In The Community Life of God, Milt Rodriguez weaves together the story of God’s desire to plant himself in His people.  God’s image is a “communal” image.  The Lord created man in His image of community.  And taking from the Tree of Life (i.e. Christ) is to take from the relational God.

It was in the Garden of Eden that the serpent sought to keep God’s image from becoming a reality in the hearts of men.  The enemy of God presented man with individual living out of his own soul-life (i.e. will, emotions, intellect).  Instead of man pursuing spiritual living after taking from the communal life of God, he experiences separation from God and other men.

Rodriguez proposes that much of Christian activity today is spent furthering the individualistic mindset that is so popular in our culture.  Even when believers come together corporately there is not an understanding of God’s image among us.  Church life ought to be more than socializing and individual Christian ministries.

Milt writes, “Personhood and identity can only be defined by relating to others. You will never truly “find yourself” until you are living in the community life of God” (p.62)

What is the sort of fellowship the Lord desires among his ekklesia?

“This fellowship is the place where there is nothing to hide. Complete truthfulness and complete honesty rule here.  The Father, Son, and Spirit do not hold back anything from one another… there is no fear of loss” (p. 116).

As Christian Smith has written, “Community means more than having lots of meetings. It means jointly building a way of life, a group memory, and a common anticipated future.” (Going to the Root: Nine Proposals for Radical Church Renewal, p.2)

In order for us to experience the community life of God, we must embrace the cross.  Rodriguez says there “will be one brother or sister who rubs you the wrong way.”  It is there we embrace the cross and learn “they are part of the same body as you. You belong to them and they belong to you” (p.152).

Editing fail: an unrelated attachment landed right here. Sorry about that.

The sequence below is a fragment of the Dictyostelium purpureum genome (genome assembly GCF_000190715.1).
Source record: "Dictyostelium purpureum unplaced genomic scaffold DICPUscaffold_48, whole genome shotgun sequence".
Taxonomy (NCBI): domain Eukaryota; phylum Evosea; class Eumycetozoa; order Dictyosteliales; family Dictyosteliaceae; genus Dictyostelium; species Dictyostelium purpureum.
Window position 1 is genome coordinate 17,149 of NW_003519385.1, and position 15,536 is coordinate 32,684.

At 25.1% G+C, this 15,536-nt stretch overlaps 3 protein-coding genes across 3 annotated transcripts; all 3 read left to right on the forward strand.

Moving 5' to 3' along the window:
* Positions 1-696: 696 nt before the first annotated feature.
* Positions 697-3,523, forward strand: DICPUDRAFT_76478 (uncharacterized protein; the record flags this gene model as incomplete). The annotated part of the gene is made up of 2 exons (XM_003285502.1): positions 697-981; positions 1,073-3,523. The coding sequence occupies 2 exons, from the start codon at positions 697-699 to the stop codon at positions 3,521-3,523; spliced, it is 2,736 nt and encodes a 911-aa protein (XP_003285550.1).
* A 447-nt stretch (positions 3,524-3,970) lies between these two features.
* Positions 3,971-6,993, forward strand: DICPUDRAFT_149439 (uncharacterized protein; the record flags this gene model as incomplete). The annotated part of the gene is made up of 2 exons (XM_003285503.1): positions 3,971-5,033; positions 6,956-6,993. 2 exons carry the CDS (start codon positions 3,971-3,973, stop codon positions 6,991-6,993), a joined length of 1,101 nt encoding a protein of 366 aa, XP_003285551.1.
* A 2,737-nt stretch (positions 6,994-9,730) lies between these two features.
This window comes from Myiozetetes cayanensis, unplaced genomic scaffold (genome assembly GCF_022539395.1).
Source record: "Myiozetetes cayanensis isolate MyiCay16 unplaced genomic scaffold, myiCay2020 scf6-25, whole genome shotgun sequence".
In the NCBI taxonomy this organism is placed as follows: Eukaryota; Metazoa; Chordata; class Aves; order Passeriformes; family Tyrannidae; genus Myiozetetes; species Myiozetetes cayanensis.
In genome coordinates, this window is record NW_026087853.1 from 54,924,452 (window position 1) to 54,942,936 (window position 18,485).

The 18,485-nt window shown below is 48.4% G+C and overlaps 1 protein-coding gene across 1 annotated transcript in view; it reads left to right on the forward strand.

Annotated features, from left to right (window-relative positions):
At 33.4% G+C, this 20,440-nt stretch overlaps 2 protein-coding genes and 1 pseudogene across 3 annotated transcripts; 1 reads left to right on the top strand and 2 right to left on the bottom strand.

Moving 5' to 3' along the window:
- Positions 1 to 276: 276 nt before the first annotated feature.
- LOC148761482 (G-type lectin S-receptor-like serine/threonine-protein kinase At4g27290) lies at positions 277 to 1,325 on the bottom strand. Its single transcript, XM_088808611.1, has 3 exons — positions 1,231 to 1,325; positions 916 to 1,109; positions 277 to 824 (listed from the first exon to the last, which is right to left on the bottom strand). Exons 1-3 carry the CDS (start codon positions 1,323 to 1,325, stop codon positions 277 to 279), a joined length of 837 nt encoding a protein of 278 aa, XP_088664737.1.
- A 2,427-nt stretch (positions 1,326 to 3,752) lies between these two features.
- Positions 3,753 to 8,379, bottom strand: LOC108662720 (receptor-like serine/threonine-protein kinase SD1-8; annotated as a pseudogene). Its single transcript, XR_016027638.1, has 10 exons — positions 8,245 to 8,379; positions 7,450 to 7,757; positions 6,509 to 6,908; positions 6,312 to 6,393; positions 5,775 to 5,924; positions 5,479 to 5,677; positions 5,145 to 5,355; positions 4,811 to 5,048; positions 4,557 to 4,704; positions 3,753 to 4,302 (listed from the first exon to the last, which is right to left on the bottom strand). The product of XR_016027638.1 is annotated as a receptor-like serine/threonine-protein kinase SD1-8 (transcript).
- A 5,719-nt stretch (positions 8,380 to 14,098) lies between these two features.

Finally, this community life of God cannot work in meeting once a week.  We all know this to be true, but still we place other things before God’s heart.  We sacrifice the church on the altar of family, jobs, and personal ministries.

Milt says, “He (God) wants you and me and every other believer to be actively involved on a daily basis. This is why we were born.  This is why we live on this planet” (p.170).

Brothers and sisters, if we are going to participate in God’s eternal purpose, we must be intentional about our relationships within the local ekklesia of Christ.  We must give and receive sacrificially in order that we might know the God who is within Himself, relationship.

There have been many books written on the church being rooted in the Triune image of God, but this one delivers in a simple and easy-to-read presentation.  I recommend this book to all of those who are longing to discover that the church is born out of the very heart of the relational God.

What others are saying?

“This little book provides a clear window into the ultimate source of authentic body life. Delve into its pages and meet the God who is beyond what most of us have imagined, the God in whose collective voice all genuine churches echo.” –Frank Viola, author of Pagan Christianity, From Eternity to Here, and Finding Organic Church, www.frankviola.com

“I was deeply blessed, refreshed and challenged by this book. The author casts the spotlight on the reality and wonder that “God” is really the community life of three persons – a fact virtually untouched in traditional theology. Milt shows from various angles how the community life of God is the foundation of our organic ekklesia life together in Christ.”–Jon Zens, Editor, Searching Together; author of A Church Building Every ½ Mile and “What’s With Paul & Women? www.searchingtogether.org

Milt Rodriguez

Milt Rodriguez has been living in and planting organic expressions of church since 1990. He has also authored several books including The Butterfly in You and The Temple Within.  He currently lives with his wife Mary in Gainesville, Flordia.  He is a dear brother in the Lord and I am happy to call him my friend.